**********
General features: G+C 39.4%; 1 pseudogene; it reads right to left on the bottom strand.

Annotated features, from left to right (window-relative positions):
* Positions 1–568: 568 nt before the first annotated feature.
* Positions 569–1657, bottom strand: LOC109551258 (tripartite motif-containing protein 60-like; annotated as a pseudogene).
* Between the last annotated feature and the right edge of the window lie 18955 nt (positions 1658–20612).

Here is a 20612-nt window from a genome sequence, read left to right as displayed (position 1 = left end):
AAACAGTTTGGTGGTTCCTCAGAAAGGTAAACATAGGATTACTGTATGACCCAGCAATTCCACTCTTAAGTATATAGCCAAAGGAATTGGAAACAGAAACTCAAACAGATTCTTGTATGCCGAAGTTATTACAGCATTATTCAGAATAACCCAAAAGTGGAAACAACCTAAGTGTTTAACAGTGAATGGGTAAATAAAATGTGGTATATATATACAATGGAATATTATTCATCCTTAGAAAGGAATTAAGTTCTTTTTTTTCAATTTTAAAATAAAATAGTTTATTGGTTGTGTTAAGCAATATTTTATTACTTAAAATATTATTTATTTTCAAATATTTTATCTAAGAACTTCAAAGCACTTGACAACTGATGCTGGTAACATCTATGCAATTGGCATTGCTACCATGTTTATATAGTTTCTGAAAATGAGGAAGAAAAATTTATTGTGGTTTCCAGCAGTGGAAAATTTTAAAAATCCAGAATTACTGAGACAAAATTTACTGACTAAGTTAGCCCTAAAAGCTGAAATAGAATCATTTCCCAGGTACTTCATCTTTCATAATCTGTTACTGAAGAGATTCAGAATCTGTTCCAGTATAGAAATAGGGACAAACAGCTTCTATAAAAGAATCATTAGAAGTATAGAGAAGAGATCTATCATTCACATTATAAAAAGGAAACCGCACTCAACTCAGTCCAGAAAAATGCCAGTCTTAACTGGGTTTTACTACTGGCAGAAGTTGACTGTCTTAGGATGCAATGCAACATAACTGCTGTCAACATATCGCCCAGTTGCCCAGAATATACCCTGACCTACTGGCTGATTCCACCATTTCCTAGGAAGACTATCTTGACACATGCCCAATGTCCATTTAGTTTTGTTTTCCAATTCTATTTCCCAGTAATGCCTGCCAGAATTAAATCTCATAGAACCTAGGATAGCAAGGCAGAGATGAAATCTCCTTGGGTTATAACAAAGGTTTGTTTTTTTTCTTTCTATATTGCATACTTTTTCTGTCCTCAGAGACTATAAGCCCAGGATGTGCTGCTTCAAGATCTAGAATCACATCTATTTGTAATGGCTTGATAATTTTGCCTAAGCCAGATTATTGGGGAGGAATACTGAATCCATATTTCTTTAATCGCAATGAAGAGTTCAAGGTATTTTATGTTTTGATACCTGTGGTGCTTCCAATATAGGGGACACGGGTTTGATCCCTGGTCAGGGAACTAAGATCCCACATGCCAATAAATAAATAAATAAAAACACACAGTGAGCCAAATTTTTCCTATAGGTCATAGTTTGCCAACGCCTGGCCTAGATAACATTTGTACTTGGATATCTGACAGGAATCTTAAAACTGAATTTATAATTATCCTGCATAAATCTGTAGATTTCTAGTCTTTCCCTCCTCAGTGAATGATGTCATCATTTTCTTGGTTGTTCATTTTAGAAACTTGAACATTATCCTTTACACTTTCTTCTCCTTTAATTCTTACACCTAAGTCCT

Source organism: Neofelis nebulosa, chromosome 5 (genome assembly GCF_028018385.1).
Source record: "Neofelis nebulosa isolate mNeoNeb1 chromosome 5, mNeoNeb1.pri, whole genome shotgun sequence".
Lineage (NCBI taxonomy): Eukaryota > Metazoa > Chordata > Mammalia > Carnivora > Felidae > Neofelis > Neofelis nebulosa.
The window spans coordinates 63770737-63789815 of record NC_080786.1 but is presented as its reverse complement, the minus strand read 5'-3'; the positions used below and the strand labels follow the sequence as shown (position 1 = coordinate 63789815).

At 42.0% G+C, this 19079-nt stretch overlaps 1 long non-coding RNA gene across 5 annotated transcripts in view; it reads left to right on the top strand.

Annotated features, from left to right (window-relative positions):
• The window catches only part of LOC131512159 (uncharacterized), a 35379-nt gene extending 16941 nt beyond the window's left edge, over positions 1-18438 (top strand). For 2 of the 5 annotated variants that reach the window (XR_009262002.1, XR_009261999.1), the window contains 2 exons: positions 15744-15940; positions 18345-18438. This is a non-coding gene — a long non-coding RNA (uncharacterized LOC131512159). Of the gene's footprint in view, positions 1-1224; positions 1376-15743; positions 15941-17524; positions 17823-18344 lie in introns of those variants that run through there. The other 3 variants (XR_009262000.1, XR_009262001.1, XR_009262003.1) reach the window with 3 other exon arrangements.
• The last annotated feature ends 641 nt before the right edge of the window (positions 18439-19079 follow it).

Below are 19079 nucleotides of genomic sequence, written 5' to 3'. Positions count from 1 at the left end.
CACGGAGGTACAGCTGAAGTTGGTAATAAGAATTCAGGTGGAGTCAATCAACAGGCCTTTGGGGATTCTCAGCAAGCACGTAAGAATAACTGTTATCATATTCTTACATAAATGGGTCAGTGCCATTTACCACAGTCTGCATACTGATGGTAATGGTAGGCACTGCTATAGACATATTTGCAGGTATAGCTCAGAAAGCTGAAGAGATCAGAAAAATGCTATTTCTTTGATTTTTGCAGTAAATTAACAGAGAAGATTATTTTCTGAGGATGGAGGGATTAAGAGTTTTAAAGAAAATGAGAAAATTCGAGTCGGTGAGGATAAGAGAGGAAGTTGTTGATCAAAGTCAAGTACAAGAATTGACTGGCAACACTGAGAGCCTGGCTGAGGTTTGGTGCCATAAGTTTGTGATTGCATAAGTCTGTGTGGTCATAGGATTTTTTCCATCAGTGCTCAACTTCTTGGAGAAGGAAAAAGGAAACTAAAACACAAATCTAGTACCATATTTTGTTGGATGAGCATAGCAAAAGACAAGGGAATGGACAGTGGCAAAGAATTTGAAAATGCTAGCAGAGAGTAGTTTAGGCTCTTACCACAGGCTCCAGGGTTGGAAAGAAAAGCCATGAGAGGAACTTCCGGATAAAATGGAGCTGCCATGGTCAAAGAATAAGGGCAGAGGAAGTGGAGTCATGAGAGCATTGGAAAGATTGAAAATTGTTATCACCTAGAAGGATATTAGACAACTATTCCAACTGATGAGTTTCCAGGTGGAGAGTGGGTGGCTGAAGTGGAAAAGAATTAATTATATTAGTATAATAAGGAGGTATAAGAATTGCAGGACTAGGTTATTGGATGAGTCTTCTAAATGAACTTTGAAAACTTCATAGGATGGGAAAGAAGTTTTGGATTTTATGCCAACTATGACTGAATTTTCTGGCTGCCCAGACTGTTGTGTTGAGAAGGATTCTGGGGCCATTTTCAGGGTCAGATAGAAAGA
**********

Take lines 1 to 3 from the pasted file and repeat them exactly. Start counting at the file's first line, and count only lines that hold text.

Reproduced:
General features: G+C 39.4%; 1 pseudogene; it reads right to left on the bottom strand.

Annotated features, from left to right (window-relative positions):
* Positions 1–568: 568 nt before the first annotated feature.